Then tonight, after caving to their pleas to have a campfire (despite it being very warm and humid), I spent 30 minutes walking back and forth between my room (on the 3rd floor, mind you!) and my office and the campfire site, looking for skewers for marshmallows, getting olive oil and then ethanol to get the fire going, and getting ibuprofen for a kid who wasn't feeling so well. Adults came and went but I was the only one who stayed til the last couple kids drifted off as the ashes smouldered. The 28 teenagers enjoyed themselves thoroughly, singing along to my least favourite song of all time Hotel California, burning marshmallows, doing the traditional dance which I joined in and failed miserably at as I have no sense of rhythm, eating snacks and drinking Pepsi after a day of health expos where they explained to visitors why soft drinks were bad for you, and doing some Western dancing to a portable speaker one of the kids had brought along.

After putting most of the ashes to sleep by dousing them in water, picking up all the trash so our students wouldn't have to do extra work the next day when they worked on grounds, finding a teenager's passport sitting on a bench and returning it to her, giving away as much of the snacks as I could to a hungry guy who'd missed supper, and picking up the first aid kit from the auditorium for our island trip the next day, I was finally able to head to my room once more.

I've often found that the places I'm the least comfortable are where I find myself, such as supervising a group of teenagers, or using my few words of Arabic to communicate with Samira, the Syrian lady who showed me pictures of her beautiful home before it was blown up. Now they live here and she washes dishes in the afternoon and does medical assisting in a hospital in the morning as they wait for papers to immigrate to Australia. I saw it before, when I worked with a 4-month training program where I was forced to get to know people much quicker than I was used to, as previously I'd taken at least 6 months to feel like someone was a good friend. This has served me well in the mission field, however, as I am a lot more comfortable connecting with strangers.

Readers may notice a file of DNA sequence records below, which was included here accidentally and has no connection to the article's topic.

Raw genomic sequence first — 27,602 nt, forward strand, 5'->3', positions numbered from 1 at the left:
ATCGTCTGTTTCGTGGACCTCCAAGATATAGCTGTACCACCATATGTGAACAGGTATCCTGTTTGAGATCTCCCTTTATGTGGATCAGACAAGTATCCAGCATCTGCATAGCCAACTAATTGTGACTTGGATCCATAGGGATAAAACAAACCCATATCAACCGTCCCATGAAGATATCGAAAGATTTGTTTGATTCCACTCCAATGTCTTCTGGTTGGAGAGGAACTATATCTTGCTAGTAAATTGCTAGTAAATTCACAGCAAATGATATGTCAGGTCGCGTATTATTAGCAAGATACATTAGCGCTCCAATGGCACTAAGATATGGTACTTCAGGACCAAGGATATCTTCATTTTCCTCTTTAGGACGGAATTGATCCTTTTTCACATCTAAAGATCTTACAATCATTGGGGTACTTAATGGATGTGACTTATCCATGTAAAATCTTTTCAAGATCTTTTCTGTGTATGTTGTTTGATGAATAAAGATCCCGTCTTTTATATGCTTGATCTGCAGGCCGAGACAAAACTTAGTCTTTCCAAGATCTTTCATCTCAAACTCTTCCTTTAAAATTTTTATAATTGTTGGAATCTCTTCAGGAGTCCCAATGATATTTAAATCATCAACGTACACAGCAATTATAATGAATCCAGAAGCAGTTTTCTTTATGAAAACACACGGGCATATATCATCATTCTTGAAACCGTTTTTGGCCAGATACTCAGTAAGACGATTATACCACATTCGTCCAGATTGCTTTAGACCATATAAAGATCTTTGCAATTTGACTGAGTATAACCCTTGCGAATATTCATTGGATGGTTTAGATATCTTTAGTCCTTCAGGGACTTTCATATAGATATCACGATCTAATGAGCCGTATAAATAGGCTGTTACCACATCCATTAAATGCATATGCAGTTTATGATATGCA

Today at the health expo, I sat quietly at the trust booth, watching my good friend speak with the two women who were finishing up their visit at the booth. He asked them about their health, sent his greetings to their family, and nodded understandingly when they spoke about how high rent was and how they were looking for new places to live. $600 a month was too steep, considering people can work for as little as $3 an hour here depending on their skill level. The entire conversation was in Arabic but I picked up the gist here and there, listening and observing. He closed with a prayer that they welcomed as I sat there, longing to be able to interact with people on the same level in their heart language. I came home and pulled out marHaba, the book on Lebanese Arabic that my brother had given me before I came. I'm not very good at motivating myself to learn a language but I will do my best. And maybe one day, this place of the uncomfortable will also become the comfortable.

Monday, July 17, 2017

More Than a Step

I think I may have mentioned before that one thing I try to do on a regular basis is to push myself out of my comfort zone. This week, it was going on a hike. I'd been with this hiking group before, but always with at least one or two friends from the university so I had people to talk to and hang out with. A couple of times I'd looked longingly at a Facebook post announcing an upcoming hike but not being able to find someone to go with me meant I had to find other things to keep myself busy on a Sunday. Til this week.

When I'd mentioned the possibility of a hike, earlier last week, to my mother and come up with all kinds of excuses as to why I shouldn't go, she'd gently encouraged me to go. I still procrastinated, til the evening before, when I messaged the organizer and asked if there was still room. I figured there wouldn't be, and I was right, the bus was booked full, but he said to come along anyhow. Somebody was likely to cancel and then I'd be able to join them. So I messaged a friendly taxi driver who I'd done airport runs with before and I was set. 7 am I would leave campus to meet the bus.

There was no morning traffic and we found the bus quickly enough. Sure enough, 4 people cancelled and I had a seat on the bus. While I didn't talk a lot to the people in the group, most of them having come with a friend or three, I thoroughly enjoyed the solitude in the midst of dark green forests spotted with cedar and the challenge to push myself physically as we hiked up steep bits and tried not to slip down other steep bits.

By the end of the day, I was a little sunburned and a lot happy. I'd spent an entire day with strangers, listening to them speak Arabic til I was repeating phrases in my sleep, and it wasn't as difficult as I'd thought it would be.